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Hidden Value details commands and procedures in MPE that can improve your productivity with HP 3000 systems. Send your tips to

Edited by John Burke

I am trying to find information on the Heat Dissipation for a Model 10 disk array, specifically the maximum load BTUs. Where can I find this information?

Wirt Atmar replies:
You don’t need to reference an HP site for this information. It’s available on the nameplate on the back of your device. BTUs are a unit of work (or energy or heat; the concepts are all equivalent). Kilowatts are a unit of power (work expended per unit time), thus kilowatt-hours (units appropriate for the time integral of power) are equivalent to BTUs.

If we presume that all of the electrical energy flowing into an electrical device is dissipated as heat (which is not only a good first-order approximation, it’s also the most conservative estimate), then the formula of interest is: 1 kilowatt-hour = 3413 BTUs.

That is, a 100W (or 100VA) device will emit at maximum 341 BTU’s in one hour. HP however is conservative in its estimates of power draws, so the real number will probably lie somewhere between 50 and 70 percent of such a number calculated off of the nameplate.

Does the MPE intrinsic FPOINT work on Large Files, those greater than 4Gb?

Gavin Scott replies:
Of course it does. FPOINT takes a record number, and Large Files can’t have any more records than not-Large files, so there’s no issue with FPOINT or any of the rest of the Intrinsics for that matter.

Is it possible to set a variable to the result of an finfo across a DSLINE connection? I want to retrieve the status of a particular file on the remote system.

Donna Garverick replies:
You cannot do it directly. One way of doing it, however, is to create a file equation on the remoted system that includes a ‘nodespec’ (read ‘help all’ for file) for the originating system. Then use this command

echo ![finfo(‘myfile’,’myparm’)]>*myfeq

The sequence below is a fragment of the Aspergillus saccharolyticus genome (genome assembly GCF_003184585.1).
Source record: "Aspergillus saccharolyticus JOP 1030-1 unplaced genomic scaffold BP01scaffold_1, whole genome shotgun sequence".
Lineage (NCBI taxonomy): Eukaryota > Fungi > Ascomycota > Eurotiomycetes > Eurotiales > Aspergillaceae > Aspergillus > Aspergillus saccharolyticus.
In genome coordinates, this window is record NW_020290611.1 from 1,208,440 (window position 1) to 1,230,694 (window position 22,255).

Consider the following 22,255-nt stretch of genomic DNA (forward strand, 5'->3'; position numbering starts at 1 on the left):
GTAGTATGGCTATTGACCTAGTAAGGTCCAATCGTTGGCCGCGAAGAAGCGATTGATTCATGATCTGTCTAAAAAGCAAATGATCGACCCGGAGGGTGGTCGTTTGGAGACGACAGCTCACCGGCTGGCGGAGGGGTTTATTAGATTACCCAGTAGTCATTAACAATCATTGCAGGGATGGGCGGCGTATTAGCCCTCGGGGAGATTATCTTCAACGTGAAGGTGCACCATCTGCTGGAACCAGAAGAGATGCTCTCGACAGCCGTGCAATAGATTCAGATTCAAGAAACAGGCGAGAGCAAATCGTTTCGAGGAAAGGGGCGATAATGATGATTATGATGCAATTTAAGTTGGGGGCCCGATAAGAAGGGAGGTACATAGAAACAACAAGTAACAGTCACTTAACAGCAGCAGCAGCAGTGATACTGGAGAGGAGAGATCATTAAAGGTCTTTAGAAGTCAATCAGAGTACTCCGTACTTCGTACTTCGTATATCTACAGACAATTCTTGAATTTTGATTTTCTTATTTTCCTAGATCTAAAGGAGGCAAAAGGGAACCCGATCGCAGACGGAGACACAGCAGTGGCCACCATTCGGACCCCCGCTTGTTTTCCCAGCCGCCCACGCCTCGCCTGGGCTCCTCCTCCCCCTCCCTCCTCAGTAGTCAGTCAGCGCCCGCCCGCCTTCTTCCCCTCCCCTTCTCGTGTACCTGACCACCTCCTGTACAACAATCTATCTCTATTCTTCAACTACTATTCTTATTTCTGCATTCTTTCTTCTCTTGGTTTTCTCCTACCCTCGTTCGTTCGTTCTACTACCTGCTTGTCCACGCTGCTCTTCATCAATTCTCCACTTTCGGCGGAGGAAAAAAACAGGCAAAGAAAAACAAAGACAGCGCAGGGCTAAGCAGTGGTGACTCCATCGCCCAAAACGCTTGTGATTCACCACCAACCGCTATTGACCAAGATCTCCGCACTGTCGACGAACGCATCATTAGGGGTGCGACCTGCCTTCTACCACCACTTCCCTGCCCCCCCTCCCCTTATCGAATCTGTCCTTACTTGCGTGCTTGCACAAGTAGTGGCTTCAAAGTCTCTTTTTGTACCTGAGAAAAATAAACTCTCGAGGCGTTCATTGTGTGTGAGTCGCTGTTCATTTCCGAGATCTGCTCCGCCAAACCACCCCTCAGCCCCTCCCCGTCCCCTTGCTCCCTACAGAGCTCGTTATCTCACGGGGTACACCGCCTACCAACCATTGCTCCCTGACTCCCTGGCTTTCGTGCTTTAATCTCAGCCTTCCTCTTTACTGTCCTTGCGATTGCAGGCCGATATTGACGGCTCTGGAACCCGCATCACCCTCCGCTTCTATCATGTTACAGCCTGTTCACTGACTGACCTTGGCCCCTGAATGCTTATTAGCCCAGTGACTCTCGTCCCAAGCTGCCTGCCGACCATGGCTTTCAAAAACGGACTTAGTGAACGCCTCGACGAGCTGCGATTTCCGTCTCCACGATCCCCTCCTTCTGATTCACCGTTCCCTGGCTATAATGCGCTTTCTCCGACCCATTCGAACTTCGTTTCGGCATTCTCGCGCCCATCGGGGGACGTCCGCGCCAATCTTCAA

That magic file equation will put the information on your originating system. if it’s a one-liner file, it’s fairly easy to get the input: (input myvar < finfofle). It involves some work, but it’s not too bad.

I have a port in an HP 3000 and I want to know the application that is currently using that port. Is there any command that can show me the applications accessing a particular port?

Kevin Miller and Jeff Kell reply:

Enter ‘c’ for ‘call sockets.’ Listeners are shown in port order.

I recently had a problem with an IMAGE B-Tree index. A search like “Z@” (where Z was greater than all present key values) took a long time to come back. Four minutes for the DBFIND! On our test system I tried dropindex/addindex on a restored copy of the database and that seems to have fixed the problem. This index is the built-in IMAGE kind, not Omnidex or Superdex. There were 1.4 million entries in the manual master dataset. So should we regularly re-index our IMAGE B-Trees?

Jerry Fochtman replies:
This is one of those “it depends” answers. If the dataset is fairly stable without a lot of add/delete, then it could be re-built less frequently than the index for a set that experiences frequent key add/change/delete activity. Keep in mind that KSAM/KSAMXL operates using a ‘key’ area and a ‘data’ area. The key area is dynamically maintained as a balanced tree whenever values are added/removed. However, the data portion is a ‘first-come, first-serve’ approach so it’s possible that the data for logically adjacent values are spread all over this area causing IO to be extensive. Especially when doing wild-card qualifications and it becomes necessary for the data entries to be retrieved and evaluated against the request.

So the answer is yes, it is a good idea to re-built the indexes periodically. But at what frequency would have to be determined on an individual basis simply because the dynamics of the data and the affect it has on data locality are generally not easily predictable.

I have searched the archives and find only a single reference to Device Class Limit from 1996 that listed it as 450. Is that number still valid, and if not, what is the current limit?

Guy Paul replies:
You can find this on HP's Jazz Web site at

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